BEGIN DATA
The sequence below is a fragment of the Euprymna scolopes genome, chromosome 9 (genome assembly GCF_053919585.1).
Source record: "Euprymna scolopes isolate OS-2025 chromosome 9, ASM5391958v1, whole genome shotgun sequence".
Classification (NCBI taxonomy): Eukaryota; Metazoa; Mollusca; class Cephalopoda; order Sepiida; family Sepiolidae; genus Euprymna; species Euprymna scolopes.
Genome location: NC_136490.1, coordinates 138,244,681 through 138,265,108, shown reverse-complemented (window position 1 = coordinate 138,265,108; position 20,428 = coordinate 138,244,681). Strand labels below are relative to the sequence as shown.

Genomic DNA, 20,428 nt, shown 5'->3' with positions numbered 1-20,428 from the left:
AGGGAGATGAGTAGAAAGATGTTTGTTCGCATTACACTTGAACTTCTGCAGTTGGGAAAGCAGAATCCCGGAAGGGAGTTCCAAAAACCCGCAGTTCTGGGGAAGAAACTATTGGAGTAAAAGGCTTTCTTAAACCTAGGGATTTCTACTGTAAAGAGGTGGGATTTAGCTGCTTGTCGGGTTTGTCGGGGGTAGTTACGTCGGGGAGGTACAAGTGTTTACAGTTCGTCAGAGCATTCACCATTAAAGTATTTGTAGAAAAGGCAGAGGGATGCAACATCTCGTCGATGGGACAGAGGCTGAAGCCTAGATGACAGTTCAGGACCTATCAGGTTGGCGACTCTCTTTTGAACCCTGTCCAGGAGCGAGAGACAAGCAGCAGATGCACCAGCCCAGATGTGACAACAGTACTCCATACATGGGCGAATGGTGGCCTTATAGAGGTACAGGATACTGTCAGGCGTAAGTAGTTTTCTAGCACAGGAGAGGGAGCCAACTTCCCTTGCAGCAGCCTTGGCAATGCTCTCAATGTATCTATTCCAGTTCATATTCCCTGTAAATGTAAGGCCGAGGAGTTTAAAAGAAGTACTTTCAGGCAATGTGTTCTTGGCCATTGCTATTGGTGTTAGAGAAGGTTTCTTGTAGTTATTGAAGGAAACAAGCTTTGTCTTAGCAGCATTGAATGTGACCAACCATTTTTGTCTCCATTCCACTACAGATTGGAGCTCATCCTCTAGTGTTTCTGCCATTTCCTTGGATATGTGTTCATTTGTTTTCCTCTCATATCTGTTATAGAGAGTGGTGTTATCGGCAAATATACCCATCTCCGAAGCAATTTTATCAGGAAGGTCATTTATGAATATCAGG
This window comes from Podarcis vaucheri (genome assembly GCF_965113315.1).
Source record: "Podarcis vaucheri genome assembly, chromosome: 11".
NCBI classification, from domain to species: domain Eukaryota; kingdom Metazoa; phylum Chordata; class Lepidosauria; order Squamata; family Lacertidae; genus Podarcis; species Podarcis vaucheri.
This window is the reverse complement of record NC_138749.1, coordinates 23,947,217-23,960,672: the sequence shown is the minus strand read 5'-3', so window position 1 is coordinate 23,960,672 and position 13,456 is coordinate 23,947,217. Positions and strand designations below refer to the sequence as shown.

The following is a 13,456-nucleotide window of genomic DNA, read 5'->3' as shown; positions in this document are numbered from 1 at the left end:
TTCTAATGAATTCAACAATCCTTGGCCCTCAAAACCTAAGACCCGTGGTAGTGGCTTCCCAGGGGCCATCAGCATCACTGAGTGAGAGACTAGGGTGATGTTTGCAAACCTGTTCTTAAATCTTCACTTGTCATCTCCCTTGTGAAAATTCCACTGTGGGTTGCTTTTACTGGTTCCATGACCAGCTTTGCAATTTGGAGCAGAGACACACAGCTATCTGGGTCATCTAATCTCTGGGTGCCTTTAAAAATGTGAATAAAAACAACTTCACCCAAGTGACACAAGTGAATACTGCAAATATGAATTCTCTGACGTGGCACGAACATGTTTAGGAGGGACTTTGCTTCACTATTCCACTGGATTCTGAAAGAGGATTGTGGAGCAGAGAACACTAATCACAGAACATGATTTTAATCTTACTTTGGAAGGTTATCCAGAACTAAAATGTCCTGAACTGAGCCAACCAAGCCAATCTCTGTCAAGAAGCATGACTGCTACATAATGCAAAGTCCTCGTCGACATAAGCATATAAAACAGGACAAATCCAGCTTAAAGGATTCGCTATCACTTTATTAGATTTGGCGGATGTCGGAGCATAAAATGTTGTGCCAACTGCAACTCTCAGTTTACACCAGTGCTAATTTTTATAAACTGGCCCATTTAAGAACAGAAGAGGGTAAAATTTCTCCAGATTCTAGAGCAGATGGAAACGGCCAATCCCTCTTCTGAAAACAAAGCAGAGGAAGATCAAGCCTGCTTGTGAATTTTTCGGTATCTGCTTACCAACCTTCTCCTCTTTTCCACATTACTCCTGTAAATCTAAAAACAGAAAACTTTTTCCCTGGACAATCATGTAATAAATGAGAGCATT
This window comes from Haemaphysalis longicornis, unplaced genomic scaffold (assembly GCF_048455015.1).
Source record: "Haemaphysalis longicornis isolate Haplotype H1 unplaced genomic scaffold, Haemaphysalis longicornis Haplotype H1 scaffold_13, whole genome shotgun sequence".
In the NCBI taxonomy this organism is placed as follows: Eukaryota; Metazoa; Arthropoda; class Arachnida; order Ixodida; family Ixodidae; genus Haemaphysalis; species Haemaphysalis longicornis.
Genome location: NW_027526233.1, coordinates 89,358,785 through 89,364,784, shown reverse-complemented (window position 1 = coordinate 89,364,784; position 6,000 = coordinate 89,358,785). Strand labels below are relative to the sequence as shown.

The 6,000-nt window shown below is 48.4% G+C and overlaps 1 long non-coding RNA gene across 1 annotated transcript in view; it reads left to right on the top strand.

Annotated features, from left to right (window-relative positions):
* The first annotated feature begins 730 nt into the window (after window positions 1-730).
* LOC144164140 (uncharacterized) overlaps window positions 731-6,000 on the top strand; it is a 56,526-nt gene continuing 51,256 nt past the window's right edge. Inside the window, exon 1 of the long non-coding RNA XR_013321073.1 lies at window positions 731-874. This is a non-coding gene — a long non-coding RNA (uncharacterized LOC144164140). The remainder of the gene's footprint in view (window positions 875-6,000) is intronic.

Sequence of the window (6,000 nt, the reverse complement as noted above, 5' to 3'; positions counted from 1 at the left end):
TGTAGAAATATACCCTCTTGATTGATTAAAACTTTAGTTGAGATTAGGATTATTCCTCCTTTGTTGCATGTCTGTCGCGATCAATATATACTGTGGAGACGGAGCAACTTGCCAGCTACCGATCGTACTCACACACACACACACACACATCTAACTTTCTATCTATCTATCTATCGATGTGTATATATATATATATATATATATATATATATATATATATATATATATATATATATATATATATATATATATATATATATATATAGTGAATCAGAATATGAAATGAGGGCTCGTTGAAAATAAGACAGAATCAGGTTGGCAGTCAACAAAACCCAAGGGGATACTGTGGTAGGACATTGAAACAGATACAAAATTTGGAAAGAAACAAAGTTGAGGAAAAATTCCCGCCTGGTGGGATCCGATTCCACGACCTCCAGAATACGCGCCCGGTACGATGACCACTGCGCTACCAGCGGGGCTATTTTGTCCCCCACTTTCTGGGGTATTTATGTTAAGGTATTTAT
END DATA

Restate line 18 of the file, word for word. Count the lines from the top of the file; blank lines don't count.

Annotated features, from left to right (window-relative positions):